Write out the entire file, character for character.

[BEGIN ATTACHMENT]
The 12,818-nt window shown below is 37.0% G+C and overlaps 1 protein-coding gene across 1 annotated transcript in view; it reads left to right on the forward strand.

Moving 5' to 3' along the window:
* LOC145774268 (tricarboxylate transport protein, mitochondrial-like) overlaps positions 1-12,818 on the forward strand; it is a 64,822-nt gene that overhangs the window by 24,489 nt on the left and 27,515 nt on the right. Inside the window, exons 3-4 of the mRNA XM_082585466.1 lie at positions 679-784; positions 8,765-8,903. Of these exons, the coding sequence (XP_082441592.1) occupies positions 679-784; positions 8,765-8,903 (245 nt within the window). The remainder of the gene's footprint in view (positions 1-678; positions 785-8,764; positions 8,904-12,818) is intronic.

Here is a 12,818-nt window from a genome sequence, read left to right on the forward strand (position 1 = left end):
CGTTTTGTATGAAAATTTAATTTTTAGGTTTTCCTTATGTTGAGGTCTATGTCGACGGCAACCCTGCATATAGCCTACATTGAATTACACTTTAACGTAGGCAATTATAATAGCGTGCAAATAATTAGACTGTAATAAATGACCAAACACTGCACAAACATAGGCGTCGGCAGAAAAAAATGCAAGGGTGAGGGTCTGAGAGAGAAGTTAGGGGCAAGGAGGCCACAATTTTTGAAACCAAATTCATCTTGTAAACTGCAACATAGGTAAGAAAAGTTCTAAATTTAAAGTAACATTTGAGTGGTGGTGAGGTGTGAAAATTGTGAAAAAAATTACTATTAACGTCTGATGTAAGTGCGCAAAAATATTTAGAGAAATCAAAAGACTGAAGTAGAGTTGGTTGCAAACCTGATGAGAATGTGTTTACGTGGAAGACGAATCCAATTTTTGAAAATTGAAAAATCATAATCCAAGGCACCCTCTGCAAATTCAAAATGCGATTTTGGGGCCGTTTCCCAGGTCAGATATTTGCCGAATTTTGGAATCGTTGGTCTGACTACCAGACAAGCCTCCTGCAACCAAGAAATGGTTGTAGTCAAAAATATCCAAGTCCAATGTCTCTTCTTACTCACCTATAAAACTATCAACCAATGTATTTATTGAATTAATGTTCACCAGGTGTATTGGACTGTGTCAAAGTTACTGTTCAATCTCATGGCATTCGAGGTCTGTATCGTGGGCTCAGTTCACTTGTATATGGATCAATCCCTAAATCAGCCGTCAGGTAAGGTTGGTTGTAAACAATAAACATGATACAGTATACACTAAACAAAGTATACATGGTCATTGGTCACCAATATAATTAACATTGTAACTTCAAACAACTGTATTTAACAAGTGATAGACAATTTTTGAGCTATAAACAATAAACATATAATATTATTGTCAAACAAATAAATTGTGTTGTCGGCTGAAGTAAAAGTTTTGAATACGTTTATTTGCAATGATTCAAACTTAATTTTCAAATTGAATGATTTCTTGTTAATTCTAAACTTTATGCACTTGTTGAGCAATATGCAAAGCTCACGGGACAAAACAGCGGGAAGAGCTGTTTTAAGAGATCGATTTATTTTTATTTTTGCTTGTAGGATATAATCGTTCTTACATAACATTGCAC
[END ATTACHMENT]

The 12,818-nt window shown below is 37.0% G+C and overlaps 1 protein-coding gene across 1 annotated transcript in view; it reads left to right on the forward strand.

Moving 5' to 3' along the window:
* LOC145774268 (tricarboxylate transport protein, mitochondrial-like) overlaps positions 1-12,818 on the forward strand; it is a 64,822-nt gene that overhangs the window by 24,489 nt on the left and 27,515 nt on the right. Inside the window, exons 3-4 of the mRNA XM_082585466.1 lie at positions 679-784; positions 8,765-8,903. Of these exons, the coding sequence (XP_082441592.1) occupies positions 679-784; positions 8,765-8,903 (245 nt within the window). The remainder of the gene's footprint in view (positions 1-678; positions 785-8,764; positions 8,904-12,818) is intronic.

Here is a 12,818-nt window from a genome sequence, read left to right on the forward strand (position 1 = left end):
CGTTTTGTATGAAAATTTAATTTTTAGGTTTTCCTTATGTTGAGGTCTATGTCGACGGCAACCCTGCATATAGCCTACATTGAATTACACTTTAACGTAGGCAATTATAATAGCGTGCAAATAATTAGACTGTAATAAATGACCAAACACTGCACAAACATAGGCGTCGGCAGAAAAAAATGCAAGGGTGAGGGTCTGAGAGAGAAGTTAGGGGCAAGGAGGCCACAATTTTTGAAACCAAATTCATCTTGTAAACTGCAACATAGGTAAGAAAAGTTCTAAATTTAAAGTAACATTTGAGTGGTGGTGAGGTGTGAAAATTGTGAAAAAAATTACTATTAACGTCTGATGTAAGTGCGCAAAAATATTTAGAGAAATCAAAAGACTGAAGTAGAGTTGGTTGCAAACCTGATGAGAATGTGTTTACGTGGAAGACGAATCCAATTTTTGAAAATTGAAAAATCATAATCCAAGGCACCCTCTGCAAATTCAAAATGCGATTTTGGGGCCGTTTCCCAGGTCAGATATTTGCCGAATTTTGGAATCGTTGGTCTGACTACCAGACAAGCCTCCTGCAACCAAGAAATGGTTGTAGTCAAAAATATCCAAGTCCAATGTCTCTTCTTACTCACCTATAAAACTATCAACCAATGTATTTATTGAATTAATGTTCACCAGGTGTATTGGACTGTGTCAAAGTTACTGTTCAATCTCATGGCATTCGAGGTCTGTATCGTGGGCTCAGTTCACTTGTATATGGATCAATCCCTAAATCAGCCGTCAGGTAAGGTTGGTTGTAAACAATAAACATGATACAGTATACACTAAACAAAGTATACATGGTCATTGGTCACCAATATAATTAACATTGTAACTTCAAACAACTGTATTTAACAAGTGATAGACAATTTTTGAGCTATAAACAATAAACATATAATATTATTGTCAAACAAATAAATTGTGTTGTCGGCTGAAGTAAAAGTTTTGAATACGTTTATTTGCAATGATTCAAACTTAATTTTCAAATTGAATGATTTCTTGTTAATTCTAAACTTTATGCACTTGTTGAGCAATATGCAAAGCTCACGGGACAAAACAGCGGGAAGAGCTGTTTTAAGAGATCGATTTATTTTTATTTTTGCTTGTAGGATATAATCGTTCTTACATAACATTGCAC